Hitting The Mark

Hitting The Mark

Conversations with founders and investors about the intersection of brand clarity and startup success with your host, brand strategist and author Fabian Geyrhalter.

Fabian

EP065 – Jeremy Parker, Co-Founder & CEO, Swag.com

Strategic Clarity + Verbal Clarity + Visual Clarity

Jeremy Parker bought the url swag.com to disrupt the boring and outdated promotional products industry. Swag should stand for something new, and be bought differently, and it should be stuff people actually want to keep.

 

That vision turned into reality as swag.com had 2000% growth over the last three years, made it onto Number 218 on Inc’s Top 500 Fastest Growing Companies list, and counts TikTok, Netflix, Facebook, Amazon, Mercedes, Starbucks, Google, and Spotify as its customers. Even during this tough past year, where events were canceled and offices shut down, the brand kept growing while most promotional product companies laid low or faltered.

 

In the end, Jeremy’s brand succeeded because he kept a razor-sharp focus on the ever-evolving customer experience. There are many brand and marketing lessons in this episode, from smart brand positioning within a commodity vertical to leading with empathy, this is an episode not to be missed.

Notes

Fabian Geyrhalter:

Welcome to the show, Jeremy.

Jeremy Parker:

So great to be here.

Fabian Geyrhalter:

Great to have you. So, the majority of my guests come on to the show because I reached out to them. I have read about their companies, and I wanted to have them share their story on my show. But I also get bombarded with inquiries of PR firms and I usually just delete them because I cannot reply to each and every one of them. Yet, every now and then an inquiry comes my way, and I immediately accept and that was the case with you, Jeremy. So, someone from your team reached out and it was an easy sell.

I wrote a book titled Bigger Than This: How to Turn Any Venture Into an Admired Brand a few years ago, and I studied brands that were selling commodity products, yet people went crazy over them. And there was no big innovation on the product level, but there was extraordinary differentiation on the brand level. One of the case studies in the book is Poppin, who entered the very boring office product, Market. So, think staplers, mousepads, pens, right? And they did so with nothing but a great splash of color. So, they suddenly offered a color assortment, which was super cool because companies could have their colored pens and their color swag, right? And Swag.com has a lot of similarities. It’s a boring market space that you disrupted with a fun and human-centered brand.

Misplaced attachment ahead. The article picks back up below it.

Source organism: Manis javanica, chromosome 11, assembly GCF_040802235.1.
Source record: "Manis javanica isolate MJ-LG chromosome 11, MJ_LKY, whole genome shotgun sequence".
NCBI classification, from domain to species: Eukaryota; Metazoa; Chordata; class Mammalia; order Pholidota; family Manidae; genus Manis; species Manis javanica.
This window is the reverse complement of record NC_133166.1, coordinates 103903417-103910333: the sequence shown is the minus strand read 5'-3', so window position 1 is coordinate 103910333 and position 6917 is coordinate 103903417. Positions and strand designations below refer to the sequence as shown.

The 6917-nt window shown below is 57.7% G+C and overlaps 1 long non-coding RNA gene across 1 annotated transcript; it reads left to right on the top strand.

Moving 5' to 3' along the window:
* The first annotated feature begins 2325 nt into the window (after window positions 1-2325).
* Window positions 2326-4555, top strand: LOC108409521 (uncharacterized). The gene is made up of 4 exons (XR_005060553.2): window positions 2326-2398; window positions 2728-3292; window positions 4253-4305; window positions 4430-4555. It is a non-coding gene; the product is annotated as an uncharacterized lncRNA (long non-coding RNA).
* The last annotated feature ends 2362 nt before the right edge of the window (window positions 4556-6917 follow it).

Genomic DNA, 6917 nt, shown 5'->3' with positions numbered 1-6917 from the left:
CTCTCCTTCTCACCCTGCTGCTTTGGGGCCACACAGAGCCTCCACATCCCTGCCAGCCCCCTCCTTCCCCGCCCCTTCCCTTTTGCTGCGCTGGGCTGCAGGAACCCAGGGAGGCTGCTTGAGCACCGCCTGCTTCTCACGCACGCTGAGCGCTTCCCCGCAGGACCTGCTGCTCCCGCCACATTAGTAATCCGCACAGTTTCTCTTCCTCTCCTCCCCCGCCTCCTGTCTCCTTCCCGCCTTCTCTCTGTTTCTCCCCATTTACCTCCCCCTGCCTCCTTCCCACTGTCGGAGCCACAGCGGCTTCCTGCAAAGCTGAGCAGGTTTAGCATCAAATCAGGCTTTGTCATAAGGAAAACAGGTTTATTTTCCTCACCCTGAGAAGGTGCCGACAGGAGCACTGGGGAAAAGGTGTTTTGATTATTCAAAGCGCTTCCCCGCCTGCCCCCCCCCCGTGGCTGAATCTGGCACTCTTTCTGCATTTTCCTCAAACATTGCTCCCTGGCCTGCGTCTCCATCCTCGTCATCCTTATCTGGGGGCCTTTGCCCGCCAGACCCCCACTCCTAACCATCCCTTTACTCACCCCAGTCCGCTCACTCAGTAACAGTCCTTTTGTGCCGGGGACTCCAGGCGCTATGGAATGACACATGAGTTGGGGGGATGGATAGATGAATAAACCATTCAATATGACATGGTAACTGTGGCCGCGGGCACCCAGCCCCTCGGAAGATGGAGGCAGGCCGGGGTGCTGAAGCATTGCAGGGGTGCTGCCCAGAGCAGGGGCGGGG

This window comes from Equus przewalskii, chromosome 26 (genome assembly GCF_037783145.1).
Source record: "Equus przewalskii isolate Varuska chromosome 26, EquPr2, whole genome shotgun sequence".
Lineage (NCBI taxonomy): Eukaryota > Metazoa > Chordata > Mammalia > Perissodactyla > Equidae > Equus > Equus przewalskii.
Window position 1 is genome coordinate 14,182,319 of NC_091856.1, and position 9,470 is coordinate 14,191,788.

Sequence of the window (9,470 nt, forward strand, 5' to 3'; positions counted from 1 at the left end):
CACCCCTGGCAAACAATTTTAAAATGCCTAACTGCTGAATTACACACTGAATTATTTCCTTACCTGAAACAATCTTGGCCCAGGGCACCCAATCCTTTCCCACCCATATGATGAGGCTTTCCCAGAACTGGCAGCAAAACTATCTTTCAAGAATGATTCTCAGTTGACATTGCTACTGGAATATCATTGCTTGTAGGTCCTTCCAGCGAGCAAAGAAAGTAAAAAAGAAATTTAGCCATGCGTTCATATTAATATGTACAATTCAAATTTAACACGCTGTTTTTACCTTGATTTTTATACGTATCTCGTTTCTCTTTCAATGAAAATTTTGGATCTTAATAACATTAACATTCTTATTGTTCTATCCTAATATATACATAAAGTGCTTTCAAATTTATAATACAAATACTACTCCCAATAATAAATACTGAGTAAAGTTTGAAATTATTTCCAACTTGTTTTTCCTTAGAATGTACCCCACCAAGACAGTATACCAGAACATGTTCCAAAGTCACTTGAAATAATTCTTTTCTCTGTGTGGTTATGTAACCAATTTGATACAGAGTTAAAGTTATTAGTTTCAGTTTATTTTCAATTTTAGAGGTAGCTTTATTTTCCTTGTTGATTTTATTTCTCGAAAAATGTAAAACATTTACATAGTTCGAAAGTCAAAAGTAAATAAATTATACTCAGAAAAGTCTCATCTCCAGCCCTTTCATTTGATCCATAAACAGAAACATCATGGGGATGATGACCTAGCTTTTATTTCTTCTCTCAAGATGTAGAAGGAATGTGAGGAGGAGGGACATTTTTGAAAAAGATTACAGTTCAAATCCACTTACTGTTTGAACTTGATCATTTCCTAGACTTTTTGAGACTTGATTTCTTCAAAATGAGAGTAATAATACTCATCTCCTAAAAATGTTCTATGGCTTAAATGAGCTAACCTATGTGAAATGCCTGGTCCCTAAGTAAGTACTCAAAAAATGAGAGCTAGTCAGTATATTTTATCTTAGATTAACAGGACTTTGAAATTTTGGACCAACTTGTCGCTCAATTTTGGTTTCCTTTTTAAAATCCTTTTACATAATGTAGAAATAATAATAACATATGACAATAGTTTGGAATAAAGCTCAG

Fast forward to last year where I wrote a blog post titled Why You Should Give Away Your Product And Why Swag is Dead, which talked about the only impact that bad swag has, which is really on the environment, right? So, rather than a marketing or HR ROI. So, okay, with that intro, with that being said, I was super excited when I got you guys’s pitch and I’m like, “This is amazing.” So, Jeremy, you are the founder of Swag.com, a top eCommerce platform for purchasing promo materials people actually want to keep. You had 2,000% growth over three years, made it onto number 218 on Inc’s top 500 fastest growing companies list, and Swag.com has customers like TikTok, Netflix, Facebook, Amazon, Mercedes, oh whatever, Starbucks and everyone, everyone, right?

So, after my long intro, I’d love to hand it over to you to tell us how Swag.com came about and how you are indeed doing things differently?

Jeremy Parker: